Referring now to FIGS. 8A, 8B, and 8C, the APDS Aerosol Collection 301 and APDS In-Line Sample Preparation 302 sub systems are shown in greater detail. The aerosol collection system 301 is designated “High Collection Rate Aerosol Sampling System” (HiCRASS). The HiCRASS comprises: Low Pass “Cap” 402; Transition Section 409; Virtual Impactor 403; Funnel Section 410; Multistage, Wetted-wall Cyclone Collector 700; Bypass Fan 412; and Control Computer 714.

The HiCRASS system provides a very high volume flow of aerosol particles (e.g., up to 3313 Lpm) that are drawn into the annular slot 401 formed in the cap 402 that is designed to limit the upper or larger particulate size range as they enter the collector. The annular slot 401 allows the passage of particles smaller than 10 microns. To efficiently pass the smaller particulate, the cap 402 is a “passive” device in that is has no moving parts and uses the fact that particulate with a finite mass and moving in a flowstream (in this case air) will not follow the streamlines exactly due to their inertia. The curvature of the streamline is sufficiently large and the mass of the particulate is correspondingly high that the particle deviates far enough from the streamline to impact with a surface. The accepted particles continue around the corner and onto the dichotomous virtual impaction section 403 that returns substantially all the aerosol particles smaller than 1-micron back into the environment.

The virtual impactor 403 works as the aerosol passes through an accelerating nozzle 601 and is directed toward a collection probe 602 where a major portion of the flow 603 is diverted 90° away from it. The flow forms streamlines 605. Small particles with low inertia 606 follow the flow streamlines and are carried away radially with the major flow 603. Large particles with greater inertia 607 deviate from the flowlines but they continue moving axially in their forward path down the collection probe 602 with the minor or “product” flow 604. The separation efficiency is determined by the ratio of the major and minor flows (or Bypass to Product) and the physical dimensions of the nozzle D0 and collection probe D1. Particulate larger than the cut size become concentrated in the minor flow. The concentration factor is the ratio of the total flow to the minor flow. (If the minor flow is 25% of the total flow, then the concentration factor is 4).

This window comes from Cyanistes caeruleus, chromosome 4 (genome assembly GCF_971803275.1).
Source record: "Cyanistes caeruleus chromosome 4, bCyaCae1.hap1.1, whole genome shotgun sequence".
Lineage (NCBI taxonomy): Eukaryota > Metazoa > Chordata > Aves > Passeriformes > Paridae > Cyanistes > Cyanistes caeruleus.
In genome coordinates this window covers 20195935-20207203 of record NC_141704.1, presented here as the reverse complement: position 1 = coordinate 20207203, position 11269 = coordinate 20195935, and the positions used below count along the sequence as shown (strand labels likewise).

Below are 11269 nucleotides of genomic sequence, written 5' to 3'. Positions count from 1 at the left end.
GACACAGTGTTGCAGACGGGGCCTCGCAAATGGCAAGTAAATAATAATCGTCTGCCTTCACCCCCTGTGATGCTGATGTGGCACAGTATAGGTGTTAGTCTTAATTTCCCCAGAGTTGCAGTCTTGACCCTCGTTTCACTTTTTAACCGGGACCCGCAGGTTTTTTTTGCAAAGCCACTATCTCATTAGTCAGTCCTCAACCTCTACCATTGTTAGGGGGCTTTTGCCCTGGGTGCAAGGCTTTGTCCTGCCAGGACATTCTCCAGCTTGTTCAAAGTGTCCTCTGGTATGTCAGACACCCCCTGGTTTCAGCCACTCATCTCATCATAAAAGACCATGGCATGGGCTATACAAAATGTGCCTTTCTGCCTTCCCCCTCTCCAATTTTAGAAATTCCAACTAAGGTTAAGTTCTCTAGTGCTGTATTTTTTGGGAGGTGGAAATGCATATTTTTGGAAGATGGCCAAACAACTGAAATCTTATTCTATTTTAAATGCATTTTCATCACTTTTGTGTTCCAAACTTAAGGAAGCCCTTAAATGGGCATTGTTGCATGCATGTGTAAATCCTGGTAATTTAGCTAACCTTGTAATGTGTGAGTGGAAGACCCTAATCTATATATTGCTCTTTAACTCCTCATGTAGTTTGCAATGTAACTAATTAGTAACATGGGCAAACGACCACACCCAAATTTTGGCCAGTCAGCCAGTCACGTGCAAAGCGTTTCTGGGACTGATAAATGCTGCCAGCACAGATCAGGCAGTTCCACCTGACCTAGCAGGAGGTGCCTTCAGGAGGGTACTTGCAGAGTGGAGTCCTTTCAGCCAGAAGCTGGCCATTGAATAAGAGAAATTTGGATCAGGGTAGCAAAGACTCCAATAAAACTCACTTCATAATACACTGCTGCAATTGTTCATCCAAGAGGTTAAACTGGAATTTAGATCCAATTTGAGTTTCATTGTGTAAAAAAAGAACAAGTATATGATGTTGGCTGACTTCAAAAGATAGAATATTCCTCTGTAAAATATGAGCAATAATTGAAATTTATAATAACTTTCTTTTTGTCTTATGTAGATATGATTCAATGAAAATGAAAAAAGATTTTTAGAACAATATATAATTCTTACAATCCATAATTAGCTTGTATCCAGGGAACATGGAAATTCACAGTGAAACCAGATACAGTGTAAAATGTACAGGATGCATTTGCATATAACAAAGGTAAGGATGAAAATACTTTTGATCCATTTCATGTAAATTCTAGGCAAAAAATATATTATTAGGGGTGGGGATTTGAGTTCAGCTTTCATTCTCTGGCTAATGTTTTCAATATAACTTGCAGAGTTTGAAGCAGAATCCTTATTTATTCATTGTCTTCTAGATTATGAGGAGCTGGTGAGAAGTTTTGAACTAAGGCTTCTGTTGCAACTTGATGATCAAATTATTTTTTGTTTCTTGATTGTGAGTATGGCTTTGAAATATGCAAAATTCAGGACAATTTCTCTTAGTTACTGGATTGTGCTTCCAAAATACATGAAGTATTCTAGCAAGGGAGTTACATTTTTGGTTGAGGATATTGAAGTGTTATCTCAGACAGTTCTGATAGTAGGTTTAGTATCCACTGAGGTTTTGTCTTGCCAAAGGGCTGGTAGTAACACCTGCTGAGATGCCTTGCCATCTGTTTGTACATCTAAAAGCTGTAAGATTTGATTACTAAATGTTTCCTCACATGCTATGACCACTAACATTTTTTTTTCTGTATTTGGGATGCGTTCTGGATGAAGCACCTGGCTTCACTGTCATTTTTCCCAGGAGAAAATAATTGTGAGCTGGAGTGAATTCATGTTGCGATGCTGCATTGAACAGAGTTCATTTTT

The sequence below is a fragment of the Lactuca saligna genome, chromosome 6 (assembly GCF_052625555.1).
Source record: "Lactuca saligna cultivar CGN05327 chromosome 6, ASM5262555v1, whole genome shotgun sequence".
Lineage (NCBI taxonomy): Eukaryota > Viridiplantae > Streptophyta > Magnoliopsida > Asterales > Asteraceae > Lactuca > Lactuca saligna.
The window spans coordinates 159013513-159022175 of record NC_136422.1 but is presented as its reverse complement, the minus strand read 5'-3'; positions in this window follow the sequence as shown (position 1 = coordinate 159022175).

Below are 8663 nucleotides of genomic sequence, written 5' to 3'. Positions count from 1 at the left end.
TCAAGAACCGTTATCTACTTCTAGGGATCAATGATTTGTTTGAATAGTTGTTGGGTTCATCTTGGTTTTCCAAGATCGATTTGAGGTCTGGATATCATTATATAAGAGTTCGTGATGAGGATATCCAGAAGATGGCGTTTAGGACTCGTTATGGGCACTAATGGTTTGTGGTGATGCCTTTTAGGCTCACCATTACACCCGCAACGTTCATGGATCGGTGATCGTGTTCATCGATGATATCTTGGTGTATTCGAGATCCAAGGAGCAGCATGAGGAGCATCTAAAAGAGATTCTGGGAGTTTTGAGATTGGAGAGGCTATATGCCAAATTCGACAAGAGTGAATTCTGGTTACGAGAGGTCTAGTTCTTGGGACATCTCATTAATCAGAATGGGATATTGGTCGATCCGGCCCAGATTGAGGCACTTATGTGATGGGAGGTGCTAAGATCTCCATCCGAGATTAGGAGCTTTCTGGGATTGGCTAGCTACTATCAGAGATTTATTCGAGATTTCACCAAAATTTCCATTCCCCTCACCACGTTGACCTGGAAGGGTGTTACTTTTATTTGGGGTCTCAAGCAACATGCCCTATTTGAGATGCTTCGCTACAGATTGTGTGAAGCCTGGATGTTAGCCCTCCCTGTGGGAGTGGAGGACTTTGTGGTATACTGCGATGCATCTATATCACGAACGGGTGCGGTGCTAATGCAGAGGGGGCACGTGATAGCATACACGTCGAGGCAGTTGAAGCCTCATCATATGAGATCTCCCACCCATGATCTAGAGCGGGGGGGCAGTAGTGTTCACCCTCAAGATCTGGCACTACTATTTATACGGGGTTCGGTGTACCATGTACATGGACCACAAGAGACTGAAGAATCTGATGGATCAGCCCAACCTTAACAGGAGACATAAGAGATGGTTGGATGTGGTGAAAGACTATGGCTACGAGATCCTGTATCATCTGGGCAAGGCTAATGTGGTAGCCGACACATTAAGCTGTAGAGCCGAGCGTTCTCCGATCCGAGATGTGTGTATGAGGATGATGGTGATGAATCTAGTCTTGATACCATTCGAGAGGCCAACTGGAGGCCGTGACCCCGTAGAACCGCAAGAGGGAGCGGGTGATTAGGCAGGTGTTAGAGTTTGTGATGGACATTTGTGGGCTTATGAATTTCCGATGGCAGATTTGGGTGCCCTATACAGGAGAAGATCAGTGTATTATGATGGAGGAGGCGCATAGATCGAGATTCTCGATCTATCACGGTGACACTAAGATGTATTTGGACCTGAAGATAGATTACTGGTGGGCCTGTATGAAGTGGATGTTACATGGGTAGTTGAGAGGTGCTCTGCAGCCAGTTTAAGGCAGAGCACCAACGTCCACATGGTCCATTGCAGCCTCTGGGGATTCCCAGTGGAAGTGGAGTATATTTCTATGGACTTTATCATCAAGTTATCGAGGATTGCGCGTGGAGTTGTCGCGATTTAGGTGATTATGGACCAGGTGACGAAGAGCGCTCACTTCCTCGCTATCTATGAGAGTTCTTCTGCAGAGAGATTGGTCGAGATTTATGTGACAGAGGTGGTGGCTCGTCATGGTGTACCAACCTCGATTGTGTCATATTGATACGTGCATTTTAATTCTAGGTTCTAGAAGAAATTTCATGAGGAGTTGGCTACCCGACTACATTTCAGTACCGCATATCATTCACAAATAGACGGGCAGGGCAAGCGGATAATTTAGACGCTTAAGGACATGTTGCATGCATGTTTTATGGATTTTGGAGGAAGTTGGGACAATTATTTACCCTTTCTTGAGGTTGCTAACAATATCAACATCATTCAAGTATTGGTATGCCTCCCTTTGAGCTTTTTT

The remaining particles (1-10 microns) now known as the product 604, flow down a stainless steel funnel section into the input of the multistage, wetted-wall cyclone collector section 700. In this stage of the system 301 the product particles are trapped and concentrated into a liquid, typically water, in a volume between 2 and 7 cc. The wetted-wall cyclone collector section 700 is a system that causes the product flow particles 604 to be collected by a liquid. The wetted-wall cyclone collector section 700 operates by forcing the air stream tangentially into a cylinder causing the air stream to circulate around the inside of the cylinder. Particles in the air stream having sufficient inertia will collide with the interior wall where they are collected by the liquid that circulates along the interior wall.